Jach's personal blog

(Largely containing a mind-dump to myselves: past, present, and future)
Current favorite quote: "Supposedly smart people are weirdly ignorant of Bayes' Rule." William B Vogt, 2010

Correlation is evidence of causation

I've been bringing the title line out frequently for the past few years in response to people saying the somewhat true phrase "correlation does not imply causation", or the true phrase "correlation is not causation" which they've been indoctrinated by fraudsters protecting Big Tobacco.

When asked for a proof, I often just link to this page: It's the simplest and easiest to understand version I've come across. But I think it's sort of missing a final step, and a longer proof will fill that in.

In order to prove the title statement, we have to back up a bit and ask about what evidence is, and before we do that we have to ask about what belief is. Or rather, we don't really need to define what they are so much as how to measure them. Bets are a way of measuring your confidence and certainty of your beliefs, and odds ratios and other aspects of betting can be expressed through probability theory, so your beliefs being true can be expressed using probability theory as well. (If you're interested in non-betting-based foundation for probability theory governing beliefs, see Jaynes. If you're interested in representing uncertainty of several "flavors", see Goertzel.) So if we have a probability for a belief, and we encounter a new piece of evidence, then that will either raise or lower the probability of the belief depending on whether it's evidence for or against. Formally, if some fact A is evidence for belief B being true, that means that the probability of B being true is greater if A is true than if A is false. In math, $$P(B|A) \gt P(B|\overline{A})$$ means A is evidence of B.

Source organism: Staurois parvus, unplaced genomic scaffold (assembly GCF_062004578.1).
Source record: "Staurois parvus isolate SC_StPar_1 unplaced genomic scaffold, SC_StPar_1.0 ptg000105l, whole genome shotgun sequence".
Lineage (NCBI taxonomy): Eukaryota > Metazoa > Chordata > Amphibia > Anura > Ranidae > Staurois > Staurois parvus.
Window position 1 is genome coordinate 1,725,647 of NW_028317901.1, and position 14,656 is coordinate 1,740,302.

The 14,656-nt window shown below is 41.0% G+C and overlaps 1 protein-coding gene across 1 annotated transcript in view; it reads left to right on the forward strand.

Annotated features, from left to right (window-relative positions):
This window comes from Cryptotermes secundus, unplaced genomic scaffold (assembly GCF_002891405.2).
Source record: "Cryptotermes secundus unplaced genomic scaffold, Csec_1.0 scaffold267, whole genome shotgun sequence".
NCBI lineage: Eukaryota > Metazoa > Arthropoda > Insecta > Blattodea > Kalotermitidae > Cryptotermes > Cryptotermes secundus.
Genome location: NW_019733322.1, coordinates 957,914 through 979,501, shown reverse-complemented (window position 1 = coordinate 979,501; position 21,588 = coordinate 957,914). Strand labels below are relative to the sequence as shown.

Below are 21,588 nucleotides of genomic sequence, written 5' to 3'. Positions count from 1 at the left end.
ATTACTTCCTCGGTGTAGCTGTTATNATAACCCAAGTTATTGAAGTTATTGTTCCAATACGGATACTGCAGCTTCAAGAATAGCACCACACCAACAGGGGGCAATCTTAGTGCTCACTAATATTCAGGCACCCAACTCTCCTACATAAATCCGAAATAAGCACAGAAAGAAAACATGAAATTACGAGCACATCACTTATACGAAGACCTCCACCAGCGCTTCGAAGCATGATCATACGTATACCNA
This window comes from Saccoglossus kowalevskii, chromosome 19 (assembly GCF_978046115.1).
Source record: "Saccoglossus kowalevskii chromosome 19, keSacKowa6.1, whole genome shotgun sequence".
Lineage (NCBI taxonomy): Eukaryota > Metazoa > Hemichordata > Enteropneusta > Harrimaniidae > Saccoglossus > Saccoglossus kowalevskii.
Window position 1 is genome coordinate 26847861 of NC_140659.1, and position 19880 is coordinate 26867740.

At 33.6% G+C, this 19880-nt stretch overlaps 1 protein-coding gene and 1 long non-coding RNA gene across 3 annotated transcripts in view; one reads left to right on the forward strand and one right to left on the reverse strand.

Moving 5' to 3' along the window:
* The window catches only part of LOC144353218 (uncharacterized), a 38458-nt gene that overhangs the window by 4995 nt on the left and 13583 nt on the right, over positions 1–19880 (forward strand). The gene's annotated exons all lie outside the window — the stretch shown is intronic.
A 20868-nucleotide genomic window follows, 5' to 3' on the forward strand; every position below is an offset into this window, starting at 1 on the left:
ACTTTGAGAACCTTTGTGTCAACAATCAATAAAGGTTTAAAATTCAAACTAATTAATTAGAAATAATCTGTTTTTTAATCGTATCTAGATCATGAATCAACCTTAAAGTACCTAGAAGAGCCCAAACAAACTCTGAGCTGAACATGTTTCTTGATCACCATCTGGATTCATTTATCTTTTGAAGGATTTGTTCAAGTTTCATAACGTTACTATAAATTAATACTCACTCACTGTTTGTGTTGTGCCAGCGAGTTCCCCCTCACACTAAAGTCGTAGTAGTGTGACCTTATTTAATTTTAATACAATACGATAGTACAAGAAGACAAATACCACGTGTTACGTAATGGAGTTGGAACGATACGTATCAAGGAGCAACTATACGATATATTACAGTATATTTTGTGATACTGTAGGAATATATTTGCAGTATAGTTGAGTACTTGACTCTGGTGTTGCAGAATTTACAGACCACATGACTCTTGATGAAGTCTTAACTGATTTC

So the above link proves that correlation is evidence of causation, but here I'll repeat the math (more verbosely) and add one additional fact to make things crystal clear.

Let $$c$$ be defined to mean "correlation", let $$a$$ be defined to mean "causation". Given the universe of background information $$I$$, we know that not everything correlates: $$P(c|I) \lt 1$$. Additionally we assume that if we have causation, then there is also a correlation. (It may not be linear correlation, but it will be correlation of some kind.) i.e. $$P(c|a,I) = 1$$.

If we're trying to determine whether a particular correlation $$c$$ is evidence for a particular causation $$a$$, we need to find out if $$P(a|c,I) \gt P(a|\overline{c},I)$$. We can do that with Bayes' theorem and substitution.

P(a|c,I) & & \text{(causation given correlation)} \\
P(a|c,I) &= P(a|I) \frac{P(c|a,I)}{P(c|I)} & \text{(Bayes theorem)} \\
&= P(a|I) \frac{1}{P(c|I)} & \text{(assumption that causation gives correlation)}

Since we know that $$P(c|I) \lt 1$$, we know that it only serves to increase the value of $$P(a|c,I)$$ relative to $$P(a|I)$$, so we now know that $$P(a|c,I) \gt P(a|I)$$.